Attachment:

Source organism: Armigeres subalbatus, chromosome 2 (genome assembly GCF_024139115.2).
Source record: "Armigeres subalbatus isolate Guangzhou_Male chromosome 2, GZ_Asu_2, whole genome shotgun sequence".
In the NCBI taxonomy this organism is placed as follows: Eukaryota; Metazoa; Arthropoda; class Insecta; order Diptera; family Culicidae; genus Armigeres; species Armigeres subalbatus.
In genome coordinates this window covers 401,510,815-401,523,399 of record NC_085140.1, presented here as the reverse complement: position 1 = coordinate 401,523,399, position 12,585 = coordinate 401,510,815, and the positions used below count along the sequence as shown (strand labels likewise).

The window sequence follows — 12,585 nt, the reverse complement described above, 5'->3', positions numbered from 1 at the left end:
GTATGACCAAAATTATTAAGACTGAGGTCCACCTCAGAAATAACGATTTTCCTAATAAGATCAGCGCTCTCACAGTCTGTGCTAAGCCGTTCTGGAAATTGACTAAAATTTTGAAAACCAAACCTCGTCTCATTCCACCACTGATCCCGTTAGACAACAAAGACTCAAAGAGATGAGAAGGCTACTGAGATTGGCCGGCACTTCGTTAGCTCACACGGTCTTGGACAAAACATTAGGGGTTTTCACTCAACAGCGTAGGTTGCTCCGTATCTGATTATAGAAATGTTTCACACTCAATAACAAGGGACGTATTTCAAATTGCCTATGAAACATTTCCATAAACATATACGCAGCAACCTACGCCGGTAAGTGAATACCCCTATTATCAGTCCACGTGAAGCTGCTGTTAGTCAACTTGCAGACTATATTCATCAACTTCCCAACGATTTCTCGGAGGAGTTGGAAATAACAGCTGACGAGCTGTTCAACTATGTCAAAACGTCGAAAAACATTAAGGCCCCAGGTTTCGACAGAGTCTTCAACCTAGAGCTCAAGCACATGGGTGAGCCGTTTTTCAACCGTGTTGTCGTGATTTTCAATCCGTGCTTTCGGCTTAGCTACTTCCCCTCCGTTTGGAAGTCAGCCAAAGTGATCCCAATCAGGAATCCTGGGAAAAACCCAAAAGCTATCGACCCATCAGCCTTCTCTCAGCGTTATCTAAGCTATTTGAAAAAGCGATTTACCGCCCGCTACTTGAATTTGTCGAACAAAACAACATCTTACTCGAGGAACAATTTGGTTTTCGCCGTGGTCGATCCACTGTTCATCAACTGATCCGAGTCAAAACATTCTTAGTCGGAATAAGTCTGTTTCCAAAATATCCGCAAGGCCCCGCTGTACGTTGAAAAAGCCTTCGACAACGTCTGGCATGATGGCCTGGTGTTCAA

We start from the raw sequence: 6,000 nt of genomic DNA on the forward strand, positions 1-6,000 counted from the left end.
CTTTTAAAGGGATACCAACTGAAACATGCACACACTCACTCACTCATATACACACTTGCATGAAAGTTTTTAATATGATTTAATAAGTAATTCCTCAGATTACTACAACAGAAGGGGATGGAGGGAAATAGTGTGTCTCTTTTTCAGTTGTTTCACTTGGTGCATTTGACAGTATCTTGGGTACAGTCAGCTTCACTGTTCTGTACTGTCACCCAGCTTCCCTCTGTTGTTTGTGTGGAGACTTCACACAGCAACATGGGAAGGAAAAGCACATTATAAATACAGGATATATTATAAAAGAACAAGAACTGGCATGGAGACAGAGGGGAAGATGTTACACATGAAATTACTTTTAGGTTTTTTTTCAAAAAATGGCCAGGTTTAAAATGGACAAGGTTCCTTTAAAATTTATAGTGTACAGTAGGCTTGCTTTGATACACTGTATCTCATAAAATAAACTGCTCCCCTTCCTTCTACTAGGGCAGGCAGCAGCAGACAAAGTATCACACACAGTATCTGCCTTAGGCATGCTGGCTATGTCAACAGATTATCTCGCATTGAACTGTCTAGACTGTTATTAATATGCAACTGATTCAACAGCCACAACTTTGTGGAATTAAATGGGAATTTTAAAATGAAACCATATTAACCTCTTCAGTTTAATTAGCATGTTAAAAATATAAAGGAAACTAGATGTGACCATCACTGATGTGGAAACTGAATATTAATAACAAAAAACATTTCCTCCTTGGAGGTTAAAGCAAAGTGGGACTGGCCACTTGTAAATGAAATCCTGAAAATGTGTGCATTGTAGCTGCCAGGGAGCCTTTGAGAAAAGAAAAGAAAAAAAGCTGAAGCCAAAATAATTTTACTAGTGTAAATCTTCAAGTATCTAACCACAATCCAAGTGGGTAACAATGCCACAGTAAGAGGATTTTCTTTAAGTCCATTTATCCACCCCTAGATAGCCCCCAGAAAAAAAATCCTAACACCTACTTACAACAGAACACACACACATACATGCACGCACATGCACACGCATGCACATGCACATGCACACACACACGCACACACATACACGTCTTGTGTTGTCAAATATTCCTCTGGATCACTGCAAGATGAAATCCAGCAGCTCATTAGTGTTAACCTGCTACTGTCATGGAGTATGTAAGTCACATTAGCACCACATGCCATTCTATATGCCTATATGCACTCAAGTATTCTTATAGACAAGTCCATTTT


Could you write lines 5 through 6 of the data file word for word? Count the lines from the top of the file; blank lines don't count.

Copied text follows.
The window sequence follows — 12,585 nt, the reverse complement described above, 5'->3', positions numbered from 1 at the left end:
GTATGACCAAAATTATTAAGACTGAGGTCCACCTCAGAAATAACGATTTTCCTAATAAGATCAGCGCTCTCACAGTCTGTGCTAAGCCGTTCTGGAAATTGACTAAAATTTTGAAAACCAAACCTCGTCTCATTCCACCACTGATCCCGTTAGACAACAAAGACTCAAAGAGATGAGAAGGCTACTGAGATTGGCCGGCACTTCGTTAGCTCACACGGTCTTGGACAAAACATTAGGGGTTTTCACTCAACAGCGTAGGTTGCTCCGTATCTGATTATAGAAATGTTTCACACTCAATAACAAGGGACGTATTTCAAATTGCCTATGAAACATTTCCATAAACATATACGCAGCAACCTACGCCGGTAAGTGAATACCCCTATTATCAGTCCACGTGAAGCTGCTGTTAGTCAACTTGCAGACTATATTCATCAACTTCCCAACGATTTCTCGGAGGAGTTGGAAATAACAGCTGACGAGCTGTTCAACTATGTCAAAACGTCGAAAAACATTAAGGCCCCAGGTTTCGACAGAGTCTTCAACCTAGAGCTCAAGCACATGGGTGAGCCGTTTTTCAACCGTGTTGTCGTGATTTTCAATCCGTGCTTTCGGCTTAGCTACTTCCCCTCCGTTTGGAAGTCAGCCAAAGTGATCCCAATCAGGAATCCTGGGAAAAACCCAAAAGCTATCGACCCATCAGCCTTCTCTCAGCGTTATCTAAGCTATTTGAAAAAGCGATTTACCGCCCGCTACTTGAATTTGTCGAACAAAACAACATCTTACTCGAGGAACAATTTGGTTTTCGCCGTGGTCGATCCACTGTTCATCAACTGATCCGAGTCAAAACATTCTTAGTCGGAATAAGTCTGTTTCCAAAATATCCGCAAGGCCCCGCTGTACGTTGAAAAAGCCTTCGACAACGTCTGGCATGATGGCCTGGTGTTCAA